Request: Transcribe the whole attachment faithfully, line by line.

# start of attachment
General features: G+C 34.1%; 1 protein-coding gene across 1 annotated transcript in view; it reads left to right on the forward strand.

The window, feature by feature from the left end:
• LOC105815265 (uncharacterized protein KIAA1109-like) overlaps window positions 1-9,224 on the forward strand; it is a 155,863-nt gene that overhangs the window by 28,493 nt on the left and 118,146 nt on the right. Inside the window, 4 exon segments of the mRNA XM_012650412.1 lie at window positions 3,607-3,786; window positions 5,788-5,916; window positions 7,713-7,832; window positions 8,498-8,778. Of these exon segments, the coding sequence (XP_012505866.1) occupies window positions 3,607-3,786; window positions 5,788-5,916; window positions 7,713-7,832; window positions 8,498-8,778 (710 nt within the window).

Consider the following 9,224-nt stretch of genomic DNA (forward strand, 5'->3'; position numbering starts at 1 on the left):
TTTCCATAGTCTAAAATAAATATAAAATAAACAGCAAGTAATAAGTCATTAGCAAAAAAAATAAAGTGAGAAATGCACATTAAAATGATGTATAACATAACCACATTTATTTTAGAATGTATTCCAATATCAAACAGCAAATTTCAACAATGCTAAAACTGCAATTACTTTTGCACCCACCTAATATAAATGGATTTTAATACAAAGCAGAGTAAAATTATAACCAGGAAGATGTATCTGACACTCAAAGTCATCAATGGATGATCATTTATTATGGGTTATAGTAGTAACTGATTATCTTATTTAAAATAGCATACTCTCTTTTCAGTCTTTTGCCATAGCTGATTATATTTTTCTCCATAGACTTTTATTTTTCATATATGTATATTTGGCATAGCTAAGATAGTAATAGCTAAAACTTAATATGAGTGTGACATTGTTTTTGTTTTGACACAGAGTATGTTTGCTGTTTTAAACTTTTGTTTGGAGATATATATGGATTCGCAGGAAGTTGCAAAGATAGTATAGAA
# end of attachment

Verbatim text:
General features: G+C 34.1%; 1 protein-coding gene across 1 annotated transcript in view; it reads left to right on the forward strand.

The window, feature by feature from the left end:
• LOC105815265 (uncharacterized protein KIAA1109-like) overlaps window positions 1-9,224 on the forward strand; it is a 155,863-nt gene that overhangs the window by 28,493 nt on the left and 118,146 nt on the right. Inside the window, 4 exon segments of the mRNA XM_012650412.1 lie at window positions 3,607-3,786; window positions 5,788-5,916; window positions 7,713-7,832; window positions 8,498-8,778. Of these exon segments, the coding sequence (XP_012505866.1) occupies window positions 3,607-3,786; window positions 5,788-5,916; window positions 7,713-7,832; window positions 8,498-8,778 (710 nt within the window).

Consider the following 9,224-nt stretch of genomic DNA (forward strand, 5'->3'; position numbering starts at 1 on the left):
TTTCCATAGTCTAAAATAAATATAAAATAAACAGCAAGTAATAAGTCATTAGCAAAAAAAATAAAGTGAGAAATGCACATTAAAATGATGTATAACATAACCACATTTATTTTAGAATGTATTCCAATATCAAACAGCAAATTTCAACAATGCTAAAACTGCAATTACTTTTGCACCCACCTAATATAAATGGATTTTAATACAAAGCAGAGTAAAATTATAACCAGGAAGATGTATCTGACACTCAAAGTCATCAATGGATGATCATTTATTATGGGTTATAGTAGTAACTGATTATCTTATTTAAAATAGCATACTCTCTTTTCAGTCTTTTGCCATAGCTGATTATATTTTTCTCCATAGACTTTTATTTTTCATATATGTATATTTGGCATAGCTAAGATAGTAATAGCTAAAACTTAATATGAGTGTGACATTGTTTTTGTTTTGACACAGAGTATGTTTGCTGTTTTAAACTTTTGTTTGGAGATATATATGGATTCGCAGGAAGTTGCAAAGATAGTATAGAA